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Italy continue to seek identity
Italy will embark on their second Confederations Cup campaign with a strong squad which is poised to qualify for their 19th World Cup, but Cesare Prandelli's quest for a near definitive starting XI is not over.
The 55-year-old Italian, who earned his spurs in a turbulent but largely successful five-year spell with Fiorentina, took over from Marcello Lippi in the wake of Italy's group stage exit from the 2010 World Cup.
Italy's disaster in South Africa marked the end for some of those who had worn the Azzurri shirt with pride, including defenders Fabio Cannavaro and Gianluca Zambrotta and midfielders Mauro Camoranesi and Gennaro Gattuso.
Prandelli's task has been integrating Italy's youth players with the more experienced squad members, and that has prompted tactical tinkering which has sparked some criticism.
Prandelli, however, said he will stick to his plan to make Italy great again.
"It's been said we'll make a lot of changes, but the most important thing is for us to play quality football," he said after a dire 2-2 draw against Bulgaria in Sofia at the start of World Cup qualifying last September.
"We are Italy and we must characterise something more than a simple tactical model. We have to rediscover our identity."
From the Lippi squad that secured Italy's fourth World Cup triumph in 2006 and the side he led through that disastrous 2010 campaign, there are now only a handful of real 'veterans' in the Italy camp.
Goalkeeper Gianluigi Buffon and Andrea Pirlo boast 128 and 99 caps for the Azzurri, with fellow Juventus teammates Giorgio Chiellini and Andrea Barzagli on 58 and 42 respectively.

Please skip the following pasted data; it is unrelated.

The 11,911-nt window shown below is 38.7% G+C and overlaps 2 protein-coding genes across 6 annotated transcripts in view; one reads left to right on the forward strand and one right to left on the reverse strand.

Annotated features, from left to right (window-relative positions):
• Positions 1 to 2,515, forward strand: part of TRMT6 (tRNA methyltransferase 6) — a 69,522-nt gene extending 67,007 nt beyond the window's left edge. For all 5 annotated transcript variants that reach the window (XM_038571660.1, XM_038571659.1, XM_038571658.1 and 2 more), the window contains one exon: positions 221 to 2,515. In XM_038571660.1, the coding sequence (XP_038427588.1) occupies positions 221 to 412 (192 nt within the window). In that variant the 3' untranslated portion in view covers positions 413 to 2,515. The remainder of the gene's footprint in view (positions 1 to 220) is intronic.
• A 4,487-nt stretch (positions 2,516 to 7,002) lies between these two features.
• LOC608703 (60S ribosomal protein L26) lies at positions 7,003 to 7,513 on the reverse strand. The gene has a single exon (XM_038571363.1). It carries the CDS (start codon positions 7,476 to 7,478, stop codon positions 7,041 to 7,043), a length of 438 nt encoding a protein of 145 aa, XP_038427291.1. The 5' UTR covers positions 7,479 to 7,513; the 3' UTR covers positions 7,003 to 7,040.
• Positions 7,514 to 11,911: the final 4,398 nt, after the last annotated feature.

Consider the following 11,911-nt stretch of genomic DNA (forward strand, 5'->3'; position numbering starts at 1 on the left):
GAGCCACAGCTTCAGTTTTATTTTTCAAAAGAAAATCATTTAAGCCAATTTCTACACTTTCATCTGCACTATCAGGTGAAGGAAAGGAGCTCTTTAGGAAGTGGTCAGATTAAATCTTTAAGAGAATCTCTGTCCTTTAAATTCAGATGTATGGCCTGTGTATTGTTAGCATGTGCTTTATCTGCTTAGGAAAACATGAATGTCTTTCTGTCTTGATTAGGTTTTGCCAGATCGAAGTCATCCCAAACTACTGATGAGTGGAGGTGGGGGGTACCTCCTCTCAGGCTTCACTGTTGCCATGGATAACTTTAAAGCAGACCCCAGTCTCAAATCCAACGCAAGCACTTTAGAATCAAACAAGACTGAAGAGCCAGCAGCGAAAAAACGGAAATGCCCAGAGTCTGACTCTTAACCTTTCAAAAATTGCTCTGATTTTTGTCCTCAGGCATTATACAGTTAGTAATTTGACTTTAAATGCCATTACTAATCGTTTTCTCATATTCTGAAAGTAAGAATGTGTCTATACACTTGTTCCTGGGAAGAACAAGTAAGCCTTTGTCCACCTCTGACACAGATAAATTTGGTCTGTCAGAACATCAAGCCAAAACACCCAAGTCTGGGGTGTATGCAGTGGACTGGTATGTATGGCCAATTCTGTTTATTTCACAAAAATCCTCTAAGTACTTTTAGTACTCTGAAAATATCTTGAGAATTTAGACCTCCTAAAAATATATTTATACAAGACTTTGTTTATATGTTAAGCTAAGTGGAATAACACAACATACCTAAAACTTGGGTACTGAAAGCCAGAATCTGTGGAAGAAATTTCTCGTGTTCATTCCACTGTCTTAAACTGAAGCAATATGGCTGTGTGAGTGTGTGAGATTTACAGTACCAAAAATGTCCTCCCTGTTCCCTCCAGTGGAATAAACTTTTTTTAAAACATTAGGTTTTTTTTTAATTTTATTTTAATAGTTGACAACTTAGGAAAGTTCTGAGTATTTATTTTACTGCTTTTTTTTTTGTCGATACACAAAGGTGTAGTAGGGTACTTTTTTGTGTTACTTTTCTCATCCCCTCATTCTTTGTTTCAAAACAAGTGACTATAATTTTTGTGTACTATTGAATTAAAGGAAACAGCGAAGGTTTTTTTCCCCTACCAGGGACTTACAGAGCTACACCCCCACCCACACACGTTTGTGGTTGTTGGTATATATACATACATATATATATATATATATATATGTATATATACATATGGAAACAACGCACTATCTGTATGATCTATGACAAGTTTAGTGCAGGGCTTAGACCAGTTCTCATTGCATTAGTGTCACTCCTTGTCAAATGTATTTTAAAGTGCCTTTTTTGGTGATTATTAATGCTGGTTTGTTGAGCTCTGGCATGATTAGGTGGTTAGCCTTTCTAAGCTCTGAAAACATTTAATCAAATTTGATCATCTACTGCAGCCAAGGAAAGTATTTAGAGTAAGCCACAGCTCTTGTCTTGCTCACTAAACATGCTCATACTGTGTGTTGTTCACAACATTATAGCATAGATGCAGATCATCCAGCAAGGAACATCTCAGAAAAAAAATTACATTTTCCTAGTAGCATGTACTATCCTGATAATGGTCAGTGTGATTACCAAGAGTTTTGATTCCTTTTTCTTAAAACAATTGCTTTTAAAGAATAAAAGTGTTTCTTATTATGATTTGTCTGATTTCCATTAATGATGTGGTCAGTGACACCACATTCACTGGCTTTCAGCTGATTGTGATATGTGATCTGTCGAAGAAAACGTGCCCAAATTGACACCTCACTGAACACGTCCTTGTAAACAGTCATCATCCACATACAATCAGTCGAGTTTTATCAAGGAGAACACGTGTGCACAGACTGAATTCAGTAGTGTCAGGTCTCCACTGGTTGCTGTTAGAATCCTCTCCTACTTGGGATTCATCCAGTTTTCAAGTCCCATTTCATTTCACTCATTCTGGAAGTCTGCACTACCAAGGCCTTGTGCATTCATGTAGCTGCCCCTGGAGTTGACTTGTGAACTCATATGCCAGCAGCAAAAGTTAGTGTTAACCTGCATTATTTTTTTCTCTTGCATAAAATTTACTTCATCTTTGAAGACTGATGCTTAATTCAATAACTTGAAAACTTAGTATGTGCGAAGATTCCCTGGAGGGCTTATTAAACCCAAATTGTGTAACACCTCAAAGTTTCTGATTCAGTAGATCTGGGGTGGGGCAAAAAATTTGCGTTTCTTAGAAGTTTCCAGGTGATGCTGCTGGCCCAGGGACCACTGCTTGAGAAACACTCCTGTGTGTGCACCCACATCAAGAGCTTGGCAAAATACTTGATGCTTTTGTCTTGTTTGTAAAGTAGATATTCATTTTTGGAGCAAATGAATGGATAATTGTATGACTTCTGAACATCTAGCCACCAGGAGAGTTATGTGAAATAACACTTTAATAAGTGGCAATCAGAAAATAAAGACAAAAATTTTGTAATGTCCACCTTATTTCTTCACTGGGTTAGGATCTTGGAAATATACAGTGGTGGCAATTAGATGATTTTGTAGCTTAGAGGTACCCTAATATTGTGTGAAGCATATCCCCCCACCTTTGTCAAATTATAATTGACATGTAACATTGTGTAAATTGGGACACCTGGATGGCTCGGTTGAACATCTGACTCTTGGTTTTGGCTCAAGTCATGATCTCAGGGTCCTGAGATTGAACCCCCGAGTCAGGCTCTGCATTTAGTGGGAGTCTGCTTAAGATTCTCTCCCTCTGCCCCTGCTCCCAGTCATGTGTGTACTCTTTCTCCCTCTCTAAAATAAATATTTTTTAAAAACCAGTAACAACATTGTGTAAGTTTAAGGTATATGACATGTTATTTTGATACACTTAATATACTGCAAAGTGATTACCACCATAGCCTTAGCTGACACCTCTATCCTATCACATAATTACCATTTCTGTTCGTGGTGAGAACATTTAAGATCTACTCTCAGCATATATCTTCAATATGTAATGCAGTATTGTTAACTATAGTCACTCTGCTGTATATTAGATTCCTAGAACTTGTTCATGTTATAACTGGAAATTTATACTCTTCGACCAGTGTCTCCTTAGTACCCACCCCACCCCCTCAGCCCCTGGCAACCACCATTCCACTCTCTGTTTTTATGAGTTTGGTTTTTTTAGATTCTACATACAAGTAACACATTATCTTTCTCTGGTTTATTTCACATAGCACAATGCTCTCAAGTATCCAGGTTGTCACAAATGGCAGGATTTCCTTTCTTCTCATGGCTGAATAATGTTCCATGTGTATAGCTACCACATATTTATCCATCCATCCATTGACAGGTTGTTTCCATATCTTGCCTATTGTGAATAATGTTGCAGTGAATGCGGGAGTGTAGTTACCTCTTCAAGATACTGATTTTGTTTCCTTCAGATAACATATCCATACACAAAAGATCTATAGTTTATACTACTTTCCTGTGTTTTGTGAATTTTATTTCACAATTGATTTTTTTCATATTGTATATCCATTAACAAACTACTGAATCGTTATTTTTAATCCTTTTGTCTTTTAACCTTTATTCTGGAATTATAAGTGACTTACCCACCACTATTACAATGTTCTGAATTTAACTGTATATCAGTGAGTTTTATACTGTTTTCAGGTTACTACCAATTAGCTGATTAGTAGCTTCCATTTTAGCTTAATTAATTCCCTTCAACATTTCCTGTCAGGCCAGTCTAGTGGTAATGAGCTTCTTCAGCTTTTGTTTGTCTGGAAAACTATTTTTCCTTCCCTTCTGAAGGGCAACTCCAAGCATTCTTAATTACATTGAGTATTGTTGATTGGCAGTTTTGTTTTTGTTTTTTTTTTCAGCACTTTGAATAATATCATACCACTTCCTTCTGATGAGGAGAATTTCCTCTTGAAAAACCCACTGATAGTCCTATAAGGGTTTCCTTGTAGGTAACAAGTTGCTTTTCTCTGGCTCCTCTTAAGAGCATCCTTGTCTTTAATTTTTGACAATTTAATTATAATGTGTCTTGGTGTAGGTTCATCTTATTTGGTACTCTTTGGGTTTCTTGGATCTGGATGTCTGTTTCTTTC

Daniele De Rossi of Roma is the elder statesman in midfield with 85 caps while Prandelli's most experienced stiker is Bologna's Alberto Gilardino, who has 18 goals in 51 appearances but has not played regularly in recent campaigns.
While Gilardino and De Rossi are among the 23-man travelling party, Prandelli is not afraid to leave experienced members out, and recall others, when adaptations are needed against certain opponents.
AC Milan's Riccardo Montolivo has cemented a midfield starting place just behind the two strikers with Emanuele Giaccherini and Claudio Marchisio also in the midfield mix.
Prandelli has also included Alberto Aquilani (Fiorentina), Antonio Candreva (Lazio), Alessandro Diamanti (Bologna) and Alessio Cerci (Torino) to his midfield.
After using Mario Balotelli and AC Milan teammate Stephan El Shaarawy to spearhead his attack in an early season friendly defeat to France, Prandelli employed Balotelli and Roma's Pablo Osvaldo at the head of a 4-3-1-2 formation for a more recent friendly which finished 2-2 against Brazil in Geneva.
"We were 2-0 down at half-time, we don't quite know how, but the important thing is we didn't lose our composure and we always looked to score," Prandelli said after the game.
Questions remain over Prandelli's penchant for tinkering but the coach has won respect and enjoyed wide support, notably among the critical Italian sports press, since he led a bedraggled Italy squad to the Euro 2012 final.
Although Balotelli scored two superb goals in the semi-final against favourites Germany, the Azzurri were humbled 4-0 by Spain in the title match.
Prandelli and his squad, however, won plaudits for their endeavours and Balotelli -- a player known for matching his on-field exploits with controversy off it -- is now one of the first names on the team sheet.
Yet the 22-year-old continues to court controversy and received a reminder of his duties after a needless sending-off during a scoreless draw in a World Cup qualifier away to the Czech Republic last Friday.
"Mario has to accept and learn to deal with certain situations," said Prandelli. "He suffered a lot of fouls but we're trying to make him understand he can't react to every provocation."
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